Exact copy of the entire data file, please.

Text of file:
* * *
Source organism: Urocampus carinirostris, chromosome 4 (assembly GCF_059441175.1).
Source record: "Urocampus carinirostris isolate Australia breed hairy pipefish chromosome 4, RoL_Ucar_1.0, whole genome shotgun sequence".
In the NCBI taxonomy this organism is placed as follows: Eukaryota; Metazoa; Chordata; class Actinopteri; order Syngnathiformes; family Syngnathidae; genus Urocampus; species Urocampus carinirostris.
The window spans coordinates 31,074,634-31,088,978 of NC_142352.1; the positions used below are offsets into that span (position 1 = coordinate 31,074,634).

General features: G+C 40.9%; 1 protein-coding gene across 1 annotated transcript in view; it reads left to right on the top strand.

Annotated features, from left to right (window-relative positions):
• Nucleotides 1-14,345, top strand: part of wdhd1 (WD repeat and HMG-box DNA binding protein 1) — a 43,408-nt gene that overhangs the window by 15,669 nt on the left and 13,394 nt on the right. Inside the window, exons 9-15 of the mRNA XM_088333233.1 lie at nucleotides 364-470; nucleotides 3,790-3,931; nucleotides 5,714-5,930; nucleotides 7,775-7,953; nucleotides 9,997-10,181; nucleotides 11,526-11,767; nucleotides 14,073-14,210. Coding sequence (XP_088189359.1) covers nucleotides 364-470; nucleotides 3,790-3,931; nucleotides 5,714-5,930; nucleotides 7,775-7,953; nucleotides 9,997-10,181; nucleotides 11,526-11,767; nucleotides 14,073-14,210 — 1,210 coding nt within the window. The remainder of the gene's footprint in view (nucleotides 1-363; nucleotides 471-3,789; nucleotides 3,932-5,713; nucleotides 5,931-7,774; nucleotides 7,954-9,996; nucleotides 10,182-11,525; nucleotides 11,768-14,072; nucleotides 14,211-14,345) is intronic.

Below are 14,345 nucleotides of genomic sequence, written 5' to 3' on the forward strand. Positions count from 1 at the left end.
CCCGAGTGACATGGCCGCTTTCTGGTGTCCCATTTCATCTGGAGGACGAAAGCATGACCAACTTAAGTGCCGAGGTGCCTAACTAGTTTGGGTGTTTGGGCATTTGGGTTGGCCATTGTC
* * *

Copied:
Source organism: Urocampus carinirostris, chromosome 4 (assembly GCF_059441175.1).
Source record: "Urocampus carinirostris isolate Australia breed hairy pipefish chromosome 4, RoL_Ucar_1.0, whole genome shotgun sequence".
In the NCBI taxonomy this organism is placed as follows: Eukaryota; Metazoa; Chordata; class Actinopteri; order Syngnathiformes; family Syngnathidae; genus Urocampus; species Urocampus carinirostris.
The window spans coordinates 31,074,634-31,088,978 of NC_142352.1; the positions used below are offsets into that span (position 1 = coordinate 31,074,634).

General features: G+C 40.9%; 1 protein-coding gene across 1 annotated transcript in view; it reads left to right on the top strand.

Annotated features, from left to right (window-relative positions):
• Nucleotides 1-14,345, top strand: part of wdhd1 (WD repeat and HMG-box DNA binding protein 1) — a 43,408-nt gene that overhangs the window by 15,669 nt on the left and 13,394 nt on the right. Inside the window, exons 9-15 of the mRNA XM_088333233.1 lie at nucleotides 364-470; nucleotides 3,790-3,931; nucleotides 5,714-5,930; nucleotides 7,775-7,953; nucleotides 9,997-10,181; nucleotides 11,526-11,767; nucleotides 14,073-14,210. Coding sequence (XP_088189359.1) covers nucleotides 364-470; nucleotides 3,790-3,931; nucleotides 5,714-5,930; nucleotides 7,775-7,953; nucleotides 9,997-10,181; nucleotides 11,526-11,767; nucleotides 14,073-14,210 — 1,210 coding nt within the window. The remainder of the gene's footprint in view (nucleotides 1-363; nucleotides 471-3,789; nucleotides 3,932-5,713; nucleotides 5,931-7,774; nucleotides 7,954-9,996; nucleotides 10,182-11,525; nucleotides 11,768-14,072; nucleotides 14,211-14,345) is intronic.

Below are 14,345 nucleotides of genomic sequence, written 5' to 3' on the forward strand. Positions count from 1 at the left end.
CCCGAGTGACATGGCCGCTTTCTGGTGTCCCATTTCATCTGGAGGACGAAAGCATGACCAACTTAAGTGCCGAGGTGCCTAACTAGTTTGGGTGTTTGGGCATTTGGGTTGGCCATTGTC